- Business and Human Rights
Human Rights Due Diligence
An Exercise of Extraterritorial Jurisdiction?
In its recently released General Comment (GC) No 24 the Committee on Economic, Social and Cultural Rights (CESCR) makes a crucial point: It establishes that regulation imposing Human Rights Due Diligence (HRDD), although having potential extraterritorial effects and impacts, does not imply the exercise of extraterritorial jurisdiction. But is this really the case? This contribution will verify whether this position is rooted in International Human Rights Law (IHRL) and if it finds echo in doctrinal opinion.
The GC No 24 provides also that ‘[t]he obligation to protect entails a positive duty to adopt a legal framework requiring business entities to exercise HRDD’. In this vain, a critical issue arising from the domestic regulation imposing HRDD concerns its international effects, since it will shape the behavior of companies abroad, leaving place for discussions about the exercise of extraterritorial jurisdiction.
Determining Extraterritorial Jurisdiction
Under general international law, the lawfulness of extraterritorial jurisdiction has been largely discussed. Equally, scholars have been debating the existence of extraterritorial obligations under IHRL. Despite that less attention has been given to the question under which conditions a state’s act can be classified as extraterritorial (at p. 97). Indeed, this question is challenging, given that there is no consensus about the concept of extraterritorial jurisdiction. Under IHRL such question gains special importance, given that extraterritorial jurisdiction enacts not only the possibility of legitimate exercise of jurisdiction, but also the duty to comply with legally binding obligations.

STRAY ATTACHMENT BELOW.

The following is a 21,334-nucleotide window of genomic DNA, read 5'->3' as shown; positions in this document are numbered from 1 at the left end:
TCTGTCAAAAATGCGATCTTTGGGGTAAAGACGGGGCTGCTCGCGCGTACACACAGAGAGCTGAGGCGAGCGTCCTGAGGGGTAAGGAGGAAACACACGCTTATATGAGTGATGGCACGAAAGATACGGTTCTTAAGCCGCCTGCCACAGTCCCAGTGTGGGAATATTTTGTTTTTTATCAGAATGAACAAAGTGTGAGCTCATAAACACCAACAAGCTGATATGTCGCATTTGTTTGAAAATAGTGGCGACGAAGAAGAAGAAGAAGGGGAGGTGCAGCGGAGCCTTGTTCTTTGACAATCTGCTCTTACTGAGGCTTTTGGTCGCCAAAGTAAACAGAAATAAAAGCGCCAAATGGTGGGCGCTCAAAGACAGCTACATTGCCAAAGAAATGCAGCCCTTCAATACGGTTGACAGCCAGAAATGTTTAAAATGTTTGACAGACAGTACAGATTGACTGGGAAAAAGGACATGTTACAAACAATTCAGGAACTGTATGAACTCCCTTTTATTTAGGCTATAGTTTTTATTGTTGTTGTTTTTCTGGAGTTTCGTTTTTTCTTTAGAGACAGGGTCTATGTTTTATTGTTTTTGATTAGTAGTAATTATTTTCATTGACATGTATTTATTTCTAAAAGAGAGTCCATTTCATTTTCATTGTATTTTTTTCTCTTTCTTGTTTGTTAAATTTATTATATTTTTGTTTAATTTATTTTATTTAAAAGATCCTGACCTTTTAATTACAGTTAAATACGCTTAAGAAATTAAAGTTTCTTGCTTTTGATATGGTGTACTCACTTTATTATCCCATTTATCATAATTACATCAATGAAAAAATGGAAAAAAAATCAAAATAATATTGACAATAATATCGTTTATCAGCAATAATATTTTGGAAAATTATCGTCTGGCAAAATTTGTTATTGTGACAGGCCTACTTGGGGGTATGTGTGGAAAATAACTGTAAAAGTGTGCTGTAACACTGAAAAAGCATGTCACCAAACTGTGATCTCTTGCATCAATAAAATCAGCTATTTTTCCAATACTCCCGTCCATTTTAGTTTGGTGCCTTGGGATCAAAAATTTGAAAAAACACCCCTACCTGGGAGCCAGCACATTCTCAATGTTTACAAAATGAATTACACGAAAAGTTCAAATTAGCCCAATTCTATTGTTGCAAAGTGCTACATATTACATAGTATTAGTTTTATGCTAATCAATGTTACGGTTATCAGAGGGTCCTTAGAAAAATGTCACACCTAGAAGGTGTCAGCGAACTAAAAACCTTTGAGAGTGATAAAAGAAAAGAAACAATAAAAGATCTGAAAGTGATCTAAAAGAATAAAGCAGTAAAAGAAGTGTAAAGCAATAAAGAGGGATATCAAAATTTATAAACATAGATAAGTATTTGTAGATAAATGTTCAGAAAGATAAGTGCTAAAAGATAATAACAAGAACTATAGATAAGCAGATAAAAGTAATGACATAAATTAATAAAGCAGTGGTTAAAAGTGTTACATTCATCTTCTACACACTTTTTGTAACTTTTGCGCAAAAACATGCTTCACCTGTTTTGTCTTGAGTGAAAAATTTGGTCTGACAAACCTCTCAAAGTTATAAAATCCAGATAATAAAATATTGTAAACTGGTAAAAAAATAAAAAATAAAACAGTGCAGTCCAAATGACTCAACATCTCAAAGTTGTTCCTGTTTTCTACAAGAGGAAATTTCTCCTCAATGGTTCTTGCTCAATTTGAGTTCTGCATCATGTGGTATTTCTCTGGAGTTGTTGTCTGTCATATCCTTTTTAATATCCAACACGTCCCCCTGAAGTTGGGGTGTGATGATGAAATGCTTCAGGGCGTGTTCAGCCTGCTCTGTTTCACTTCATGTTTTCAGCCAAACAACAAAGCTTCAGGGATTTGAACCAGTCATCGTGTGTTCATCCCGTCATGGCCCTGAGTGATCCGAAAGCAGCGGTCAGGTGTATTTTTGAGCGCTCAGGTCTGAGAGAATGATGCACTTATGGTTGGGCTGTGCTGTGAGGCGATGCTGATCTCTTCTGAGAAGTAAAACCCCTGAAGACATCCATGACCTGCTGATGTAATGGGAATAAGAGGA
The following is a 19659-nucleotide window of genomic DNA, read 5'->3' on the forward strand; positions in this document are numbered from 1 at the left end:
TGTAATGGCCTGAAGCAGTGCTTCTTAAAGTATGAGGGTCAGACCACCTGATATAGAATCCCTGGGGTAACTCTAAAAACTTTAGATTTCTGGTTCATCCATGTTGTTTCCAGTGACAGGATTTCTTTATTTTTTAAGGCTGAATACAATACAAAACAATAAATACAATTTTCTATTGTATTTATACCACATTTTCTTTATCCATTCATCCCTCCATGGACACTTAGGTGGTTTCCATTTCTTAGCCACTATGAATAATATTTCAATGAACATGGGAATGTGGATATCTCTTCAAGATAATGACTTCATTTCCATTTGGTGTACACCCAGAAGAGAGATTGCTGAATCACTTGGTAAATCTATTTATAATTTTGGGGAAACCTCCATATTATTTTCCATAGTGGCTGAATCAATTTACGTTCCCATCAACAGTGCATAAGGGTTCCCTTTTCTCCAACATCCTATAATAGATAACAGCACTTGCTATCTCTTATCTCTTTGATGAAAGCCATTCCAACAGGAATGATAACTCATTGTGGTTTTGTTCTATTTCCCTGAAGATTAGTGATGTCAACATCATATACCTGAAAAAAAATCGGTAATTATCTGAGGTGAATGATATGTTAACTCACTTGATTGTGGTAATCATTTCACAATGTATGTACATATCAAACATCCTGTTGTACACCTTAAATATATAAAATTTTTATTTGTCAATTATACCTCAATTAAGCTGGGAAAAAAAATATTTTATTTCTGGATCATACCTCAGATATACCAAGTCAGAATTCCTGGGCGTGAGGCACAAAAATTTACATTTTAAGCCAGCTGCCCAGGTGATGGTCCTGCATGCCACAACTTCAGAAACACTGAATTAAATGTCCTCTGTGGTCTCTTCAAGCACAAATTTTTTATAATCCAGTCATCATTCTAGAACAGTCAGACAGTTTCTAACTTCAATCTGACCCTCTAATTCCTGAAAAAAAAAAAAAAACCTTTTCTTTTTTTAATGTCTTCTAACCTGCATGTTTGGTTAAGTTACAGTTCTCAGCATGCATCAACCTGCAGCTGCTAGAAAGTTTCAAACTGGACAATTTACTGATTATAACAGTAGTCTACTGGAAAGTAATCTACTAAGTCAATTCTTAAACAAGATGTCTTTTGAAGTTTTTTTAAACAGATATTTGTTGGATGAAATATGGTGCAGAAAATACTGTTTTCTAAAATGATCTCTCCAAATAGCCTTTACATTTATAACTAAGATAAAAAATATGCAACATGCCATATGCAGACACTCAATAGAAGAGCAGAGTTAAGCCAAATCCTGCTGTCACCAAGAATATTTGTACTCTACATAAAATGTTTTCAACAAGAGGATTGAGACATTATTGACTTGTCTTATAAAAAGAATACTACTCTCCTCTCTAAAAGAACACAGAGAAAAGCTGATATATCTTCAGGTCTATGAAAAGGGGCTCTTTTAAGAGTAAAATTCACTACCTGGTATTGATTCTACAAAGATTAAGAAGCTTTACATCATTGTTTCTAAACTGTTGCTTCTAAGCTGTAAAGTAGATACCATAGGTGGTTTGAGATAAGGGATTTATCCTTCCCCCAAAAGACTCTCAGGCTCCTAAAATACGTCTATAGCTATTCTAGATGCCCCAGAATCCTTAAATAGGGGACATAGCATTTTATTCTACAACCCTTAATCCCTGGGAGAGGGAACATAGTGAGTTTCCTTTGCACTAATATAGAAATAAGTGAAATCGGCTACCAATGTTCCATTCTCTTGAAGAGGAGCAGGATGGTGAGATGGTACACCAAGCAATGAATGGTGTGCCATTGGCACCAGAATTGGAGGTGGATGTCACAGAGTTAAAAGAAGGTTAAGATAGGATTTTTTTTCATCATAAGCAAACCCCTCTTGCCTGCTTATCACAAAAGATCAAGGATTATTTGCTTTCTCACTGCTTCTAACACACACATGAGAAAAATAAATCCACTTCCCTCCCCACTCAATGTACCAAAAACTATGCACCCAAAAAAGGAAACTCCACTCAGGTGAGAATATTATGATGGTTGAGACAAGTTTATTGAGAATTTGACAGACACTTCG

It is necessary to define some clear criteria that can be used to verify if extraterritorial jurisdiction is being exercised. By applying these criteria to the models of HRDD regulation, it would be possible to verify if the existing models effectively exercise extraterritorial jurisdiction, or if they don’t.
Under general international law, one criterion to identify extraterritorial prescriptive jurisdiction is to distinguish between direct and indirect extraterritoriality. An act that is classified as indirectly extraterritorial regulates a conduct which takes place inside the state’s territory and has mere indirect effects abroad. The typical example is a restriction to enter the country, addressed to persons or products – in such cases, the conduct which is regulated occurs within the territory (the entry into the country), despite the undeniable effects abroad. On the other hand, an act should be classified as directly extraterritorial, and consequentially, as exercising extraterritorial jurisdiction, when it directly regulates a conduct abroad. Simply put, the domestic regulation provides a legal consequence for the conduct wherever it occurs, including outside the state’s borders. Moreover, concerning prescriptive jurisdiction, the classification of an act as extraterritorial is an interpretative question, and requires an individual analysis of each act or regulation.
Evaluation of General Comment No 24